The Committee to Protect Journalists (CPJ) has joined 14 press freedom organisations and 47 members of the European Parliament to call for an end to Turkey’s crackdown on press and the mass imprisonment of journalists.
The proposed resolution, which underscores the lack of effective domestic legal remedies for journalists targeted, follows a roundtable held under Chatham House Rules at the European Parliament.
The roundtable examined the lack of independence and impartiality of Turkey’s judiciary and the failure of Europe-wide institutions to acknowledge the Turkish court system’s inability to provide effective remedy for rights violations.
International Press Institute (IPI) Turkey Advocacy Coordinator Caroline Stockford said: “This resolution, which is supported by numerous MEPs and which highlights the severe challenges that Turkey’s journalists face in exercising and defending their basic rights, comes at a crucial time. We invite Turkey to act upon these recommendations so as to restore press freedom and respect the principles of freedom of expression”
Turkey has the highest number of imprisoned journalists in the world: according to research conducted by the IPI, 155 journalists and media executives were behind bars in Turkey as of 29 January 2019.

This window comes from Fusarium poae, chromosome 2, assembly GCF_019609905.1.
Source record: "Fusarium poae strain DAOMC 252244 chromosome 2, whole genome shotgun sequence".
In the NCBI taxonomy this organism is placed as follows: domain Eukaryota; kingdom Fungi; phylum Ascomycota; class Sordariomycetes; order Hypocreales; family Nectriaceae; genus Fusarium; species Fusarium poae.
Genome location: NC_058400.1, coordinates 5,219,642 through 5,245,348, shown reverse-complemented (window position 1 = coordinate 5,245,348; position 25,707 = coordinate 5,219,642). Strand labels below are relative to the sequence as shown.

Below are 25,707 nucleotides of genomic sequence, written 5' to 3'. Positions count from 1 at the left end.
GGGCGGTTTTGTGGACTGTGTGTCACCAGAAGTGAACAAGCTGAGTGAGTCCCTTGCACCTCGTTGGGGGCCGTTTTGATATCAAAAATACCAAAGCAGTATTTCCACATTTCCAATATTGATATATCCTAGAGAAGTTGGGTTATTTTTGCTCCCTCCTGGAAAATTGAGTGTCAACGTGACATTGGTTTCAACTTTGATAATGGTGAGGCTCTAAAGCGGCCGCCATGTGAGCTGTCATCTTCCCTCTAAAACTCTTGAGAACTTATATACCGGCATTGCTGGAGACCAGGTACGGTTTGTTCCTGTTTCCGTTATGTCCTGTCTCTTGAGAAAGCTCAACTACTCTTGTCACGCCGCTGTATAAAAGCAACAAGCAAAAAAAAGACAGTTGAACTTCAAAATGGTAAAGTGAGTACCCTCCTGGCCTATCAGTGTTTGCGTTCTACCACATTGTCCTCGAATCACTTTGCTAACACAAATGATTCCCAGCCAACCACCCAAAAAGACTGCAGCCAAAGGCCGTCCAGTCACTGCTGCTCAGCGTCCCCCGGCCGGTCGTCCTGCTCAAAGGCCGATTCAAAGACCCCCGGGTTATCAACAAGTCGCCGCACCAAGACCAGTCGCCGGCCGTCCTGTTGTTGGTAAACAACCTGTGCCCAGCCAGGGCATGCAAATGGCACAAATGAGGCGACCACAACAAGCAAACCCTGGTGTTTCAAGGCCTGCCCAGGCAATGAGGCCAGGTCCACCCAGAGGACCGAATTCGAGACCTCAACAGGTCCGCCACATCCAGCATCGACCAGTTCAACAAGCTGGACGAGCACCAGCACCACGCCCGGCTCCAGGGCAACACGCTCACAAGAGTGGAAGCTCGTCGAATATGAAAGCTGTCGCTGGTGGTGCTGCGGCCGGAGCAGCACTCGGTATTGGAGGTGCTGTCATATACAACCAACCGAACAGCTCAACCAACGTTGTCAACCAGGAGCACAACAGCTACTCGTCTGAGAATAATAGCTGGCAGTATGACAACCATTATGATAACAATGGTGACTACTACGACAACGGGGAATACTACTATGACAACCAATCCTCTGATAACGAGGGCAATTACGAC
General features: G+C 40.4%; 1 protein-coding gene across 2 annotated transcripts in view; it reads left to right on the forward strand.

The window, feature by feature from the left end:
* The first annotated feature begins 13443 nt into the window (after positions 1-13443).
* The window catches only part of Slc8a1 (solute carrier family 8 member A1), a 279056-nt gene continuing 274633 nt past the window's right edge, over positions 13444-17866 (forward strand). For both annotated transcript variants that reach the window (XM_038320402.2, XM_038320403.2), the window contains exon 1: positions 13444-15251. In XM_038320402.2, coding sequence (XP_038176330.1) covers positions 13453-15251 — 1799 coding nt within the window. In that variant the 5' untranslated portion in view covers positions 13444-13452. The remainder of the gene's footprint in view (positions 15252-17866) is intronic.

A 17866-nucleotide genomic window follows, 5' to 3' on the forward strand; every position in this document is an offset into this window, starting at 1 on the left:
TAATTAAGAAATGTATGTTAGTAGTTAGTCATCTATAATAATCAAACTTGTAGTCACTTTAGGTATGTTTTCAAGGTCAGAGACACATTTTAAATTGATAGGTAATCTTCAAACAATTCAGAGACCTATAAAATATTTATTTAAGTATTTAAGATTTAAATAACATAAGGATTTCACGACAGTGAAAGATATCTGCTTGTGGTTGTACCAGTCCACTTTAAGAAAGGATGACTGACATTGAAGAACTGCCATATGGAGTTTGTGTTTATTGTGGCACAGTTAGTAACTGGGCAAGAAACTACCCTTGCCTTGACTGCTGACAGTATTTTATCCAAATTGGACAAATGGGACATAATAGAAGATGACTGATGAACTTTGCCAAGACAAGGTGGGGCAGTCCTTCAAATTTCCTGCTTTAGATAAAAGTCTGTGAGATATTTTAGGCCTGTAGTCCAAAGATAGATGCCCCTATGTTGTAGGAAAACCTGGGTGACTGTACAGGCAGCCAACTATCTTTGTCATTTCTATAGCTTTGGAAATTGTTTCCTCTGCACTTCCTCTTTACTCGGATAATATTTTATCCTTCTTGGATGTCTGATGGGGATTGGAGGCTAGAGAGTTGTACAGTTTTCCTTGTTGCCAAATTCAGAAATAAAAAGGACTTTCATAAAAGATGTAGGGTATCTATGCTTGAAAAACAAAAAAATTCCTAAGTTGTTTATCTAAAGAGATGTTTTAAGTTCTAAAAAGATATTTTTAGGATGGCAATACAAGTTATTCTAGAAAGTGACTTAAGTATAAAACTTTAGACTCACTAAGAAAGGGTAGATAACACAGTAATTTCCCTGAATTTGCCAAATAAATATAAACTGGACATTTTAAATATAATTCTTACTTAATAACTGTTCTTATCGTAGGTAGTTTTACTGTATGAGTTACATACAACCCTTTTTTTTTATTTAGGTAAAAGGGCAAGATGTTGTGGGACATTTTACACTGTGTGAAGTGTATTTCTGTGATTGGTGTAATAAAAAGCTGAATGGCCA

In CPJ’s latest consensus, there have been 25 journalists killed in turkey between 1992 and 2019, 22 of which have been confirmed to be murders.
The resolution recommends that Turkey must fulfil its obligations under national and international law to protect journalists’ rights to liberty and security, freedom of expression, right to a fair trial and the presumption of innocence. They also call that all journalists who can provide journalistic evidence cited as proof of their criminal activity, imprisoned on unsubstantiated allegations or as a result of their work, be released from prison.
It also calls on European Union institutions to reinforce the recommendations in discussions with Turkish ministers.